Year 5 students feel the force in friction tests.
As part of this term’s topic on forces, Year 5 scientists have been investigating the effects of friction on moving objects, in this case their school shoes. Mrs Hall invited students to come up with a non-slip flooring solution for a furniture company. But which surface would prove to create the greatest friction?
The girls tested their shoes by pulling them at a constant speed with a Newton meter across a range of surfaces, including the concrete outside in the quad, plus grass, rubber, carpet, vinyl and wood. After drawing tables and bar charts to show their answers, they shared the results.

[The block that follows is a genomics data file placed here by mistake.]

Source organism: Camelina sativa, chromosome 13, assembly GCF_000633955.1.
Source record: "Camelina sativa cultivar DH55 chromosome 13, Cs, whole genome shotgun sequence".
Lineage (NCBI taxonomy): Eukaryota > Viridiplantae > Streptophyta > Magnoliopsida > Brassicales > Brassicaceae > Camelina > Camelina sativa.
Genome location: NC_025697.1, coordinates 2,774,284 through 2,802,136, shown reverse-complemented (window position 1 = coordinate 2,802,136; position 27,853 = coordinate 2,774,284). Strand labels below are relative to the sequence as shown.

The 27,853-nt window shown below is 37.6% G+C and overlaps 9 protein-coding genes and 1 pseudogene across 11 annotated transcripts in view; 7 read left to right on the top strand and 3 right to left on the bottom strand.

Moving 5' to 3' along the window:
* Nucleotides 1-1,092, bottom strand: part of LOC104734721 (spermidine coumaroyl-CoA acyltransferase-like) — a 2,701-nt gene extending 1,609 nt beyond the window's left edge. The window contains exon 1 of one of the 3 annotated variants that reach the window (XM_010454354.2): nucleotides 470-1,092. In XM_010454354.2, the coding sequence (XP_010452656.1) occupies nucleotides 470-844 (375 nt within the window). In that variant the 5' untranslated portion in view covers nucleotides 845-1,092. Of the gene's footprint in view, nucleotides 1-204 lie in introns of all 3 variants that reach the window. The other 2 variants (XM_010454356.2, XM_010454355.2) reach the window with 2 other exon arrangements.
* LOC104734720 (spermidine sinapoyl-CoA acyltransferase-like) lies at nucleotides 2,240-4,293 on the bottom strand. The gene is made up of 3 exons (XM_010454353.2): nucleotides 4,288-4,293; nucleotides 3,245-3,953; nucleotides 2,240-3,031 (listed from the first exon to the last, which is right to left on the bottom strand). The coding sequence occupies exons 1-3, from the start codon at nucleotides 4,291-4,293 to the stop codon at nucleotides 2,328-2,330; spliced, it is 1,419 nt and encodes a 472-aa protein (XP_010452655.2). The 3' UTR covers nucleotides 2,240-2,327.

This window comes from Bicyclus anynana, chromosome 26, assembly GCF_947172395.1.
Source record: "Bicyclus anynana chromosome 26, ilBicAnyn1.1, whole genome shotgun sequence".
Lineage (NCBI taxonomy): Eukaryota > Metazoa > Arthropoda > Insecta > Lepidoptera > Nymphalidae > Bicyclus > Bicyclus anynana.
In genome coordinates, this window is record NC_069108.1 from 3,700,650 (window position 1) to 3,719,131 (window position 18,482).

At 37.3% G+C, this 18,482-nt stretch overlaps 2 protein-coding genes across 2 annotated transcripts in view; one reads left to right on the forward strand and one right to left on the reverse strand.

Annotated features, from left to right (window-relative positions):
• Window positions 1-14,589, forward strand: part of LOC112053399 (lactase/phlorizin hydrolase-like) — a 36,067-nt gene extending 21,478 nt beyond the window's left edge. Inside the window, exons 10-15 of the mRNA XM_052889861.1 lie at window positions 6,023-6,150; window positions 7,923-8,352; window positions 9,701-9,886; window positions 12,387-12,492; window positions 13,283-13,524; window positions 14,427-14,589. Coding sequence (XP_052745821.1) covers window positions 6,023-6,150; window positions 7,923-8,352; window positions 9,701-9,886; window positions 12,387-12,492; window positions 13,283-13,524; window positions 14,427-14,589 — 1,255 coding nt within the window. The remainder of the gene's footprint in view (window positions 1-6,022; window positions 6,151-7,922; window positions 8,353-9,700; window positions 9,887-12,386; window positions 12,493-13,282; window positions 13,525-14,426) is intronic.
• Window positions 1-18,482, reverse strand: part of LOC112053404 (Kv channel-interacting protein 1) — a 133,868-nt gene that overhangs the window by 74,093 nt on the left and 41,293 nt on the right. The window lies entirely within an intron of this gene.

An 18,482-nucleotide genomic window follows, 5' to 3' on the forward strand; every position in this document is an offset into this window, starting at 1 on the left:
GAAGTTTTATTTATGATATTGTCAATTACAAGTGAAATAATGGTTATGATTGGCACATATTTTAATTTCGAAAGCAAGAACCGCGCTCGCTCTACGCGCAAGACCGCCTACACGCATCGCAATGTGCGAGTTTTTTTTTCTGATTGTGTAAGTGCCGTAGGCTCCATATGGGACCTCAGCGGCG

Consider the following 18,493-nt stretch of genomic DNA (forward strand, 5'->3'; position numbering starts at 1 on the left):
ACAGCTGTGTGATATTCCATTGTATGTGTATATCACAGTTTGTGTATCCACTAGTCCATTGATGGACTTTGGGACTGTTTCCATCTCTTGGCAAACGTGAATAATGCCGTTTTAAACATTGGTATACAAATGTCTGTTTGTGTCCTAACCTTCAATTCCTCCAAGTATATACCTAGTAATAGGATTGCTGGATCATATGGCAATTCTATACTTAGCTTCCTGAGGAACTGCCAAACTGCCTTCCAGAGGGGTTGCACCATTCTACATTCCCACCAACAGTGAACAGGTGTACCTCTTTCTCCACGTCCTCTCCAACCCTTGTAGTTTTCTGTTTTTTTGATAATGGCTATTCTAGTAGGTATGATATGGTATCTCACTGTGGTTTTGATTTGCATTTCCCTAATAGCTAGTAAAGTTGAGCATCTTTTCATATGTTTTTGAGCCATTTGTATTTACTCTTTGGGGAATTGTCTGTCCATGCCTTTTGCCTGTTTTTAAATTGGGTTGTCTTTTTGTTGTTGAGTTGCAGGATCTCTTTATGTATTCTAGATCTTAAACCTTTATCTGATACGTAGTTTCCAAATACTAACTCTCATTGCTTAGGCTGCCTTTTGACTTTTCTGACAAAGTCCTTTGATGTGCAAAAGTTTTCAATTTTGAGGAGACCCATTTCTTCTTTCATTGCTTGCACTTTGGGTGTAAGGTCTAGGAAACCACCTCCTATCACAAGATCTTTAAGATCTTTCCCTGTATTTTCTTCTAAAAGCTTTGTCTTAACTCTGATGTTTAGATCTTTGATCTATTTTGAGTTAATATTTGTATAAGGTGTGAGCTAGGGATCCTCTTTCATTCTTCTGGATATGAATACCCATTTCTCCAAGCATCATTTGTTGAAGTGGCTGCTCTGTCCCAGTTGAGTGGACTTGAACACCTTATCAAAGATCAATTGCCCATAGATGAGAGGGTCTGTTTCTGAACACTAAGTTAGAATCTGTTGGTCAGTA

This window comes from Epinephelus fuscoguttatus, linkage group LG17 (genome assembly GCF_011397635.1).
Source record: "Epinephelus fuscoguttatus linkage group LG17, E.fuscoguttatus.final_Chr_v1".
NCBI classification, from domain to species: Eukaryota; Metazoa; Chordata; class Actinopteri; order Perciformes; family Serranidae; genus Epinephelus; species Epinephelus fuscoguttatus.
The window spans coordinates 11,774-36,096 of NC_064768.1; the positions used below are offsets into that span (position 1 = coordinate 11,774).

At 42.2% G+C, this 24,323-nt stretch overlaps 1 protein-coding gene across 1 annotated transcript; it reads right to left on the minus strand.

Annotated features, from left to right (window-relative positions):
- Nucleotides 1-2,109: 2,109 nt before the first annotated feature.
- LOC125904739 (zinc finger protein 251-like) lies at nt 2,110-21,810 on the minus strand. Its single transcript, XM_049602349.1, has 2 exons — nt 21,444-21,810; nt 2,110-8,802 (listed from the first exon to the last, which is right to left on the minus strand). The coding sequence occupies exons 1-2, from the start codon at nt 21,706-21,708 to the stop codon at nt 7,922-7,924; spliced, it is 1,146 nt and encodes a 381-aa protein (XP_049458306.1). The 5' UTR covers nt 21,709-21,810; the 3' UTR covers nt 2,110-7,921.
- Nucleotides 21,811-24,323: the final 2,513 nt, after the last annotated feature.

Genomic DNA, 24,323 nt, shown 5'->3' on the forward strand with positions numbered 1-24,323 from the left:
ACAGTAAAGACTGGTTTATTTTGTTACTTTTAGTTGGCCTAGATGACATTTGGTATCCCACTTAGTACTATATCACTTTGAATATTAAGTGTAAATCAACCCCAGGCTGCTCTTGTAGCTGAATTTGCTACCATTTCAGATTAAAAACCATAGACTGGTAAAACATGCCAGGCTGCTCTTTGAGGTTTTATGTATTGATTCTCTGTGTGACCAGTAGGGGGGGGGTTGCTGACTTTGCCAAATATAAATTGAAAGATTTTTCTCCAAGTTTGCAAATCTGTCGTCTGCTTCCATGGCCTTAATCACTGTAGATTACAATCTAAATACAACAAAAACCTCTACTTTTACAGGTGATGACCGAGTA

The fact that not all the conclusions were comparable led to a class discussion. Some students found that the diverse ages of the shoes made a difference as some had less tread than others, making them smoother. Others realised they had to carry out the same check on the same area to get a fair test. If they pulled the shoe uphill they recorded a greater force because gravity was involved. Pulling their shoe across worn grass as opposed to bumpy also produced anomalies.